Key Points From the Fed’s Latest Report on the US Economy
Date: 23 August 2016 Share on Twitter Share on Facebook
The Brexit confusion brews doubt
With Brexit commanding the headlines and thoughts of many investors, speculators are considering the near future and what it means to the world’s economy. The confusion has certainly had an impact on central banks and dismayed economic experts.
Much of the media’s focus is on a new administration or the leader of the Conservative Party (Tories), the Fed and on central banks. The decision to depart from the European Union has left a profound sense of doubt in the people.
Key Points from The “Squawk on the Street”
Well, according to Stanley Fischer, Federal Reserve Vice Chairman, now is not the time to judge how whether or not Britain’s choice to leave the European Union will affect the economy in the US.
During a televised interview (“Squawk on the Street,” CNBC) Fischer stated that it was a game of “wait and see. It clearly is a huge event for the UK and it’s an important event for Europe. Our direct trade with Britain is not going to make a huge difference to us, but… there are a lot of things that will follow from Brexit for Europe, for the United Kingdom, and those are the things we’ll have to be thinking about.”
Fischer also feels that the economy has “done pretty well,” although May’s job report was unsatisfactory and it likely prevented the Fed from hiking the rates last month. Furthermore, he did not think that the April’s report was in the least weak and that the “payroll growth of 160,000 is more than adequate.” However, the total amount of jobs in April was actually lower than that amount by 37,000 positions. The job market, in fact, increased in May with an additional 38,000 jobs, which is small in comparison to the six digit figure.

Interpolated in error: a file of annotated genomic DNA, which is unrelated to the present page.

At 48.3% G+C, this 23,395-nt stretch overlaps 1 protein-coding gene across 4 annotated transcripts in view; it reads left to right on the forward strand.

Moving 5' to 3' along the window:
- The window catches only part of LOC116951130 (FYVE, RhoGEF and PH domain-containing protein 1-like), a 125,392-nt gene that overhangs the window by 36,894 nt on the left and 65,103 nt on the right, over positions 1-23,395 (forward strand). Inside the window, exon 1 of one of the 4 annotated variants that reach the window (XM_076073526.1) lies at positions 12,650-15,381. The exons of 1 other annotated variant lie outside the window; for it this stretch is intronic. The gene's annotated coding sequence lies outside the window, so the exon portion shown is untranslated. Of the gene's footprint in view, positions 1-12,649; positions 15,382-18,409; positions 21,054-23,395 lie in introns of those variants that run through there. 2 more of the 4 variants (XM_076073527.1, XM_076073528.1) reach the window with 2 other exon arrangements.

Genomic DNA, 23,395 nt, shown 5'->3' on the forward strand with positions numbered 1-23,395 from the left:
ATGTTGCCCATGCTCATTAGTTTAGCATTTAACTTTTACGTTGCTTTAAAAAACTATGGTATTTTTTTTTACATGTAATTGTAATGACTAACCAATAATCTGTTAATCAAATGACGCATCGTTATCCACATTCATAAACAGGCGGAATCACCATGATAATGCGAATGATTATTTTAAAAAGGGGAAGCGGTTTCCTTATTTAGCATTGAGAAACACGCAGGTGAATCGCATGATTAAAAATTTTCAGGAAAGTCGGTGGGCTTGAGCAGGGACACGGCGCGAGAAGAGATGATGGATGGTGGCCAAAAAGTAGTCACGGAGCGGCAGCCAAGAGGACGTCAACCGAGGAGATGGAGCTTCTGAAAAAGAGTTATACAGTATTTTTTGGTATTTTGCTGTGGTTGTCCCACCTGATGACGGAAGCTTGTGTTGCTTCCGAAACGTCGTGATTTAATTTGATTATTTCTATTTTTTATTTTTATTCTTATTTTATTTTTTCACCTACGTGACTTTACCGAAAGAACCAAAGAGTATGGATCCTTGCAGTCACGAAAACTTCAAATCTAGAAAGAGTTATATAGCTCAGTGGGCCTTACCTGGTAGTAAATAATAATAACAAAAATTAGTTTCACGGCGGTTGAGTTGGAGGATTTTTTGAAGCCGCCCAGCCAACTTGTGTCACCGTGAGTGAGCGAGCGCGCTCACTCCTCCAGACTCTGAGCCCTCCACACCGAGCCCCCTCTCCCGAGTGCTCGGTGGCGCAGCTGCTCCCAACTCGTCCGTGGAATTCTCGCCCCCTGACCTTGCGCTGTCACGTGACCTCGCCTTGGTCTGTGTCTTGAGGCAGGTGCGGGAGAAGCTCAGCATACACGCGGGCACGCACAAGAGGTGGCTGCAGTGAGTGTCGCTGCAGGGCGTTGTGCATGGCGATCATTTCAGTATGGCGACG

On another note, consumers spent more in April, which is a turn in the upward direction when compared to the first quarter’s review. The increase took everyone by surprise as it was rapid… faster than it’s been in several years.
The story on rising gold and silver
Gold is peaking right now and it’s heading into week five as the dollar falls on the down slope. It rose another 1% during the last week of June, while providing hope to those clouded by Brexit. Officials report a high of $1,338 per ounce and by 10:15 GMT, it stood at 0.9% ($1,333.80). Gold has had its biggest monthly increase since earlier this year of 8.8% during the month of June.
As a result of gold’s leap, silver’s riding piggy back with $19 per ounce, an 8% increase and it’s holding steady. This is a long time coming as silver has not seen these numbers in a couple of years (September, 2014).
The Fed’s latest report on the interest hike
Some influential figures debate over the fact that a tax increase should come later rather than sooner, or at least until the dust settles from the Brexit vote and the numbers on employment become clearer. Loretta Mester, Cleveland Fed President, voices her opinion during her speech given to a London business group on the risks of putting off another decision.
“Waiting too long increases risks to financial stability and raises the chance that we would have to move more aggressively in the future, which poses its own set of risks to the outlook.”
In addition, Mester believes that the Fed would benefit from navigating “back toward a more normal policy stance.”
The bill comes and Obamacare enrollment drops
A recent report by the Federal health force shows a slump in enrollment as of March 2016. In the beginning, 11.1 million individuals were active participants in Obamacare, however, that number has been reduced by 1.6 million. This comes at the end of the third quarter enrollment call in February. This is mainly because people did not make their first months payment or not at all. Of the 11.7 million people who enrolled in 2015, 10.2 million actually paid into the healthcare plan.
Robert Laszewski manages Health Policy and Strategy Associates and he claims that “the Obamacare exchange business has clearly hit a ceiling” and that he has this information from credible sources. As a matter of fact, Laszewski says that they “have a lapse rate of about 2 percent per month.”